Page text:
This is Gold Fields Our history 1968-1983

Our history 1968-1983

1968

The Kloof mine starts production, whilst a serious flood almost sees the end of West Driefontein

1976

The student uprising on 16 June 1976 sees 25,000 school-children take to the streets to peacefully protest the mandatory teaching of Afrikaans in their schools. By the end of the day, many people are left dead, South Africa faces widespread international condemnation and foreign multinationals start to withdraw from the country

1979

West Driefontein becomes the largest gold producer ever. A price increase from US$36 per ounce in 1970 to US$613 per ounce in 1979 sees Gold Fields South Africa’s earnings rise by 1,100% over the same period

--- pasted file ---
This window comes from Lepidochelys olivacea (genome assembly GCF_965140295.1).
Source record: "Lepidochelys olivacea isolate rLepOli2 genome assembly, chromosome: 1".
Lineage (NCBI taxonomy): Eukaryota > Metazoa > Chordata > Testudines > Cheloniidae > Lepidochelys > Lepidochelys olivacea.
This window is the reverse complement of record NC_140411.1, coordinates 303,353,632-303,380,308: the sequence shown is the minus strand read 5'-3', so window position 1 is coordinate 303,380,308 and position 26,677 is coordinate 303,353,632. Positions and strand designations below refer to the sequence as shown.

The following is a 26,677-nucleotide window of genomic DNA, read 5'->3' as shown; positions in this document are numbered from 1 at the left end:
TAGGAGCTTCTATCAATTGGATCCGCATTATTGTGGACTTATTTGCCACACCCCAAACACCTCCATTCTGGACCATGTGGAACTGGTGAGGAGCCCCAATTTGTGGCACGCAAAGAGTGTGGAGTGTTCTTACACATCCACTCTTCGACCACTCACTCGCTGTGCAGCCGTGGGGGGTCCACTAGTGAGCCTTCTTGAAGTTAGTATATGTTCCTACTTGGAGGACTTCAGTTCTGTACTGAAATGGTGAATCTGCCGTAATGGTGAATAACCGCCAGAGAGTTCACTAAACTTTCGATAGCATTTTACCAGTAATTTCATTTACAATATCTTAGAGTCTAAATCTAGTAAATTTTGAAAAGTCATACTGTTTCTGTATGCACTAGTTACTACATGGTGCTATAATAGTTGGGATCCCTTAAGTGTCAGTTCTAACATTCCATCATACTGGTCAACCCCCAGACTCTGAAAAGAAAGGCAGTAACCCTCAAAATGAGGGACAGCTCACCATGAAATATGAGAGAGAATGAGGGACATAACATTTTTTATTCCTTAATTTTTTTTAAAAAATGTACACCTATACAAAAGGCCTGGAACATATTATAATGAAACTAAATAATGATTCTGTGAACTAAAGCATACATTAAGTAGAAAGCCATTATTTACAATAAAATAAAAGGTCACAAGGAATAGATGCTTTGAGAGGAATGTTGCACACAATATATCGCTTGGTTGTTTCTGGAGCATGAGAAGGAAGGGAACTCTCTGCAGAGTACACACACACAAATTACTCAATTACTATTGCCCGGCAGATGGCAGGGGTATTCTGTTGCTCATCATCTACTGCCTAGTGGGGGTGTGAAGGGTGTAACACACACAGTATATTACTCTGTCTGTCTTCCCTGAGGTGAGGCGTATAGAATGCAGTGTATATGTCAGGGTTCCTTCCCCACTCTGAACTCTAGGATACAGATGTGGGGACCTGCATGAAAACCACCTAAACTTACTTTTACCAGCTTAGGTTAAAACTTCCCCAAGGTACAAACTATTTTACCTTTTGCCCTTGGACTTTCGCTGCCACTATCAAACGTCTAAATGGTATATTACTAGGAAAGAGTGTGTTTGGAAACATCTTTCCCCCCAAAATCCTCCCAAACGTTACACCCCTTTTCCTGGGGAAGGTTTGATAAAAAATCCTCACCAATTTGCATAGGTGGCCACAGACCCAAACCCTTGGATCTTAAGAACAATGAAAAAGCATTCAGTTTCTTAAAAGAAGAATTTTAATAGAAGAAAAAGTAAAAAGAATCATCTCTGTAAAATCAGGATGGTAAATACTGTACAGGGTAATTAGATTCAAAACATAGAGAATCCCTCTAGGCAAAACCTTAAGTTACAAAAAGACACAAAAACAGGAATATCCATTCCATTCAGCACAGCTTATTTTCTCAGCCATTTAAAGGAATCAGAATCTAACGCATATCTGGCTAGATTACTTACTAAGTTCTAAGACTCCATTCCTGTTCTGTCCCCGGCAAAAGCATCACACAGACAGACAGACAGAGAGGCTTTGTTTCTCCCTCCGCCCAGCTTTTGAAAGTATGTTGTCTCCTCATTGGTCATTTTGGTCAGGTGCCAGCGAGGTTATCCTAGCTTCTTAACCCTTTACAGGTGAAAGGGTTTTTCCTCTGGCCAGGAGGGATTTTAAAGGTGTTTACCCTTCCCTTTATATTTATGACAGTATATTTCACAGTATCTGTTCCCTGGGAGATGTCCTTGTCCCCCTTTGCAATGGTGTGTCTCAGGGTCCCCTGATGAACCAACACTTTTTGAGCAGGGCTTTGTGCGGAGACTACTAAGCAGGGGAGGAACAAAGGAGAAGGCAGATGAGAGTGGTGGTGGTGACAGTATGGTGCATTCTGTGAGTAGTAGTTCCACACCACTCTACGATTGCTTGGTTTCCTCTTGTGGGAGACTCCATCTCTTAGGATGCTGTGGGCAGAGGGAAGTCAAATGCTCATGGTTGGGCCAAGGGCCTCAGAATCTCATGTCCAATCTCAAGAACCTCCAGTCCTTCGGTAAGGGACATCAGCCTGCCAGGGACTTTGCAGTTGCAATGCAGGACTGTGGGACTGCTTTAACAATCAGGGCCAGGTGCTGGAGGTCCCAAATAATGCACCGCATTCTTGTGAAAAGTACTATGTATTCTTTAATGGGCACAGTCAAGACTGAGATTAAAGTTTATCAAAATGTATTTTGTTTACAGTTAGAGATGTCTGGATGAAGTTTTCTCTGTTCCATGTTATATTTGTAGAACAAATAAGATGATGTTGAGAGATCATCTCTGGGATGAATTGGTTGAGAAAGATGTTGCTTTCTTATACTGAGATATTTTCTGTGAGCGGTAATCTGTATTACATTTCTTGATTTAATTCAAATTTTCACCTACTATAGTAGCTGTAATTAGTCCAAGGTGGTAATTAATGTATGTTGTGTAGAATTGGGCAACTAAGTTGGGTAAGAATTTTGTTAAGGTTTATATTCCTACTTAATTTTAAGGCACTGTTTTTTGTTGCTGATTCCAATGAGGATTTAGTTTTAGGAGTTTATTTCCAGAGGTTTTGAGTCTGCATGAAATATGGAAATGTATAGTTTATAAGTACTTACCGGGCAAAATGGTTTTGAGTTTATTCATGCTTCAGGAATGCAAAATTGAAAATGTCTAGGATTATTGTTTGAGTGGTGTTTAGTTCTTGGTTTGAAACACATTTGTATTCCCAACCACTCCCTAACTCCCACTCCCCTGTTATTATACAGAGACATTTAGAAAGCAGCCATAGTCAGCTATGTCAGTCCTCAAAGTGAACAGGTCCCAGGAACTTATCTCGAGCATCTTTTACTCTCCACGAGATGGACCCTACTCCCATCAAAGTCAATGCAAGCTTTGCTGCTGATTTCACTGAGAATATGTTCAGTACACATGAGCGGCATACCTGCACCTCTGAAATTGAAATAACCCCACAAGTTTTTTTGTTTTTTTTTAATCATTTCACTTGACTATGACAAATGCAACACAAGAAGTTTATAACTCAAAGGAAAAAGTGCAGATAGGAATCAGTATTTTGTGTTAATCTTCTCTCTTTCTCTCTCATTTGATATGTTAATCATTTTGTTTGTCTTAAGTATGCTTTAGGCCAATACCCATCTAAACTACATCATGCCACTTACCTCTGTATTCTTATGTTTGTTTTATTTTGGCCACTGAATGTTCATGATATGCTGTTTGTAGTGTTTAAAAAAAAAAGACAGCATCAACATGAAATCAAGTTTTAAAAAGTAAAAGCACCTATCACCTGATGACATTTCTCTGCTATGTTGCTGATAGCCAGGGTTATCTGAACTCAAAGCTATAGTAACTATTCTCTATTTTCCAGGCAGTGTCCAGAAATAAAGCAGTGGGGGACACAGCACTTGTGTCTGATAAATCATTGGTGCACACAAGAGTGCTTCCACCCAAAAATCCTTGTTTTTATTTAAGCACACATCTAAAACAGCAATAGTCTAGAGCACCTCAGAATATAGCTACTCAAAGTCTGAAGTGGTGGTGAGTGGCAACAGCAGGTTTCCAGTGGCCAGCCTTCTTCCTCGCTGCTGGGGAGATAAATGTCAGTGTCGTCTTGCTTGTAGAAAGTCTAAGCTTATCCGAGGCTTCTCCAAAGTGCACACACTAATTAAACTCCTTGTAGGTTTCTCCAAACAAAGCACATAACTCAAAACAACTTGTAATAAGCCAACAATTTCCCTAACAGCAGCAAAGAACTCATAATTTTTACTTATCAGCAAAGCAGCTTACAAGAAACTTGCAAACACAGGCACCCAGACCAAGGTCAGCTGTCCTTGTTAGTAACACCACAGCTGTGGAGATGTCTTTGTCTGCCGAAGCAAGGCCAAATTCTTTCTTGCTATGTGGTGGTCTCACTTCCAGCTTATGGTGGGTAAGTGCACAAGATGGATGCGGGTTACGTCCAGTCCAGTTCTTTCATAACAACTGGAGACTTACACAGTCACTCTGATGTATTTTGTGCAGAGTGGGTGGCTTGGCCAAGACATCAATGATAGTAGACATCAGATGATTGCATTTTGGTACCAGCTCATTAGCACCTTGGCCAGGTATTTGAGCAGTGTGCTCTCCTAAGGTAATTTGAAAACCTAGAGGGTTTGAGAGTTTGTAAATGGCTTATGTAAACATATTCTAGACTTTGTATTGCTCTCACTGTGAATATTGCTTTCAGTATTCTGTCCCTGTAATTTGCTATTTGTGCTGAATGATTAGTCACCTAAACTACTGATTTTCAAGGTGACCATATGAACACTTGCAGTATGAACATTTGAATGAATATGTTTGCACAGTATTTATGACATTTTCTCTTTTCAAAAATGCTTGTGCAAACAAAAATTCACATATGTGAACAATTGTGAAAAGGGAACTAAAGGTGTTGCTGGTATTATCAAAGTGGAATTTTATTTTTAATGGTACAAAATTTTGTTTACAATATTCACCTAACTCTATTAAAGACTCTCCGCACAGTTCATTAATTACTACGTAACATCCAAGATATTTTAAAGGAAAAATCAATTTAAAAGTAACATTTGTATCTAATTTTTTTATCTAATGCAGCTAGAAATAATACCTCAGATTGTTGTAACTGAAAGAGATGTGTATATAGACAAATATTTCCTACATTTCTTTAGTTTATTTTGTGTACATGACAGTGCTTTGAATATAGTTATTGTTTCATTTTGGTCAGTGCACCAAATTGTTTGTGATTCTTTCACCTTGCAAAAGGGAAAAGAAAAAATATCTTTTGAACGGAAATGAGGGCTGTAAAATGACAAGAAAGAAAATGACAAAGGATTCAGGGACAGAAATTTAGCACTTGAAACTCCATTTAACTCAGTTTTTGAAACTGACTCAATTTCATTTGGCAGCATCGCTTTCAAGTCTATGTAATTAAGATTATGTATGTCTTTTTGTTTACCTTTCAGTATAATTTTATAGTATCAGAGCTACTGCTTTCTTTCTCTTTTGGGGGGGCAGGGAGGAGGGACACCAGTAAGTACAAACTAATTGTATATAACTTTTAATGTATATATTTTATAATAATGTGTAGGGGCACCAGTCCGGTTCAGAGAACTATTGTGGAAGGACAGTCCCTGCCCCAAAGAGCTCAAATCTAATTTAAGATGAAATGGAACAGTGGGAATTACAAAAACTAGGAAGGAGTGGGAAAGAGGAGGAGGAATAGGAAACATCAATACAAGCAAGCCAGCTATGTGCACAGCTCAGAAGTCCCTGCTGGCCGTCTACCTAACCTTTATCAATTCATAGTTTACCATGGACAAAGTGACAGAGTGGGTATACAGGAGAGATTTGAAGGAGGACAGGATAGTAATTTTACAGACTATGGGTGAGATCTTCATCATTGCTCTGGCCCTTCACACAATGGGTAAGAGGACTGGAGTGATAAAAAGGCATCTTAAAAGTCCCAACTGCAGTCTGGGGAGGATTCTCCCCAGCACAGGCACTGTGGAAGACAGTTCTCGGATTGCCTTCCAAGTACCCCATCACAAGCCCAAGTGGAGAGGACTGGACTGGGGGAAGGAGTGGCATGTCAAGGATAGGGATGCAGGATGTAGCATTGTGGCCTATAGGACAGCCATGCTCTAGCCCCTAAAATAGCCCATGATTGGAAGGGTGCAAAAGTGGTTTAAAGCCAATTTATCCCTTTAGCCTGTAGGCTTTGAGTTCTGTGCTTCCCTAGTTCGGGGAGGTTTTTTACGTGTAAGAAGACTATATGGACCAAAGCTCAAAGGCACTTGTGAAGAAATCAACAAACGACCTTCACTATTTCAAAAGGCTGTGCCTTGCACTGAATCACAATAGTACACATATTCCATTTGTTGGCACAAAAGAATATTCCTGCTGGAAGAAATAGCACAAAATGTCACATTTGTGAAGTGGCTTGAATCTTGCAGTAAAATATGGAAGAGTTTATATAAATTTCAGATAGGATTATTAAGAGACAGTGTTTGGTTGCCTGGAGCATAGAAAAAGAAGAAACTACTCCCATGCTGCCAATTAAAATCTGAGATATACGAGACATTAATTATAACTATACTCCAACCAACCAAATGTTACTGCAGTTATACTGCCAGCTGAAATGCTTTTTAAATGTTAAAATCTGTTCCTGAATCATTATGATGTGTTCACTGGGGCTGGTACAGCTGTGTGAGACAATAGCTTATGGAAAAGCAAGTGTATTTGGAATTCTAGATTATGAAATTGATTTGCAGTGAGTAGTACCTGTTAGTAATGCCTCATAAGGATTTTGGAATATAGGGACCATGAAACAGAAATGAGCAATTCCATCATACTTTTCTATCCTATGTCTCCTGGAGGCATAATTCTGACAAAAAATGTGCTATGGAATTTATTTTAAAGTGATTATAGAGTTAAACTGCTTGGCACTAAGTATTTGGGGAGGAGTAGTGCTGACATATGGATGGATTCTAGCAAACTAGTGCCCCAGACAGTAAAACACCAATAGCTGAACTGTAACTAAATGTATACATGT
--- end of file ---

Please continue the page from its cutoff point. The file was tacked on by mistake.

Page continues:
1980

Gold Fields South Africa diversifies into zinc and tin, whilst Harry Oppenheimer of Anglo American acquires 29.9% of Consolidated Gold Fields shares on the London Stock Exchange

1981

West and East Driefontein merge to become Driefontein Consolidated – the largest and lowest cost gold mining company in the world, in which Gold Fields South Africa has a 38% stake. The Gold Fields Foundation is established and the company is a founding member of the Small Business Development Corporation aimed at assisting black entrepreneurship and small businesses

1983

The Chamber of Mines recognises the right of the National Union of Miners to represent black mineworkers (who constituted the overwhelming majority of mineworkers), following disturbances that resulted in the death of 10 people